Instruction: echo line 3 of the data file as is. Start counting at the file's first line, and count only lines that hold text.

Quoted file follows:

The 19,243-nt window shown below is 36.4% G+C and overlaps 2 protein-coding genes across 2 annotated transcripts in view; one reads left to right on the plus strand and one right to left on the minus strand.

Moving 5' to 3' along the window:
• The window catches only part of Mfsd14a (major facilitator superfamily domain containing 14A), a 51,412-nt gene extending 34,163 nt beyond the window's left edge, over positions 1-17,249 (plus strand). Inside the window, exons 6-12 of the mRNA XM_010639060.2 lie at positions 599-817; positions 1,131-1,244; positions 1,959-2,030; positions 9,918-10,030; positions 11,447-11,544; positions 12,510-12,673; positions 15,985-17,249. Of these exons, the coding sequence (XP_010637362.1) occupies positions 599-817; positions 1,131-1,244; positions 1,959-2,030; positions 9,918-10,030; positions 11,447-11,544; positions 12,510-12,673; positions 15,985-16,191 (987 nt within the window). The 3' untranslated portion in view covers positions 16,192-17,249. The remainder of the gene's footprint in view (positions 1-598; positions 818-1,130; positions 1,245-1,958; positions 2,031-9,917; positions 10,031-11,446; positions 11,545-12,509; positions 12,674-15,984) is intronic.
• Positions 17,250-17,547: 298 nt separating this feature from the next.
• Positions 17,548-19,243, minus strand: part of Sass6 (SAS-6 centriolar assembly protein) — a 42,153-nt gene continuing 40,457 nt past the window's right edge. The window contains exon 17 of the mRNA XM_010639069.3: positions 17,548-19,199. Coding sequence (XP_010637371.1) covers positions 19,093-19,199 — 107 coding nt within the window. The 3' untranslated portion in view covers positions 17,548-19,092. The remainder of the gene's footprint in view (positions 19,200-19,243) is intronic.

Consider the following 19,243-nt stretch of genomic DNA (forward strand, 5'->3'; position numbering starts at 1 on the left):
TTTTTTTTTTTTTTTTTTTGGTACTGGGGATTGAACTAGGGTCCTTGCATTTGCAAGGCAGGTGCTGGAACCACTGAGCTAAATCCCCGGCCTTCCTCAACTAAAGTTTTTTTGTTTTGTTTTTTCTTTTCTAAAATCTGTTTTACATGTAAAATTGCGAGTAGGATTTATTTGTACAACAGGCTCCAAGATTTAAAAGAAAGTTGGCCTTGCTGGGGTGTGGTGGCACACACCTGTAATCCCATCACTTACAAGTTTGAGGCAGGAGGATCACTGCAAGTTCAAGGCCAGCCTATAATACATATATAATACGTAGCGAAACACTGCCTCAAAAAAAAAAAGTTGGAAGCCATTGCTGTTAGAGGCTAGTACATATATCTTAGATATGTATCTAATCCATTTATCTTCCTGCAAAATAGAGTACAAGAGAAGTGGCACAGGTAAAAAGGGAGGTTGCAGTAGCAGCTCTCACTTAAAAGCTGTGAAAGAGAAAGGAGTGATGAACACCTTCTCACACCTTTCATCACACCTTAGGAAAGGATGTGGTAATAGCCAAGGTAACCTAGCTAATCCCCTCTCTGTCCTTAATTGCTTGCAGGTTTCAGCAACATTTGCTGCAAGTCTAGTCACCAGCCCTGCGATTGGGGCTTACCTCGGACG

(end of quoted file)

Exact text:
• The window catches only part of Mfsd14a (major facilitator superfamily domain containing 14A), a 51,412-nt gene extending 34,163 nt beyond the window's left edge, over positions 1-17,249 (plus strand). Inside the window, exons 6-12 of the mRNA XM_010639060.2 lie at positions 599-817; positions 1,131-1,244; positions 1,959-2,030; positions 9,918-10,030; positions 11,447-11,544; positions 12,510-12,673; positions 15,985-17,249. Of these exons, the coding sequence (XP_010637362.1) occupies positions 599-817; positions 1,131-1,244; positions 1,959-2,030; positions 9,918-10,030; positions 11,447-11,544; positions 12,510-12,673; positions 15,985-16,191 (987 nt within the window). The 3' untranslated portion in view covers positions 16,192-17,249. The remainder of the gene's footprint in view (positions 1-598; positions 818-1,130; positions 1,245-1,958; positions 2,031-9,917; positions 10,031-11,446; positions 11,545-12,509; positions 12,674-15,984) is intronic.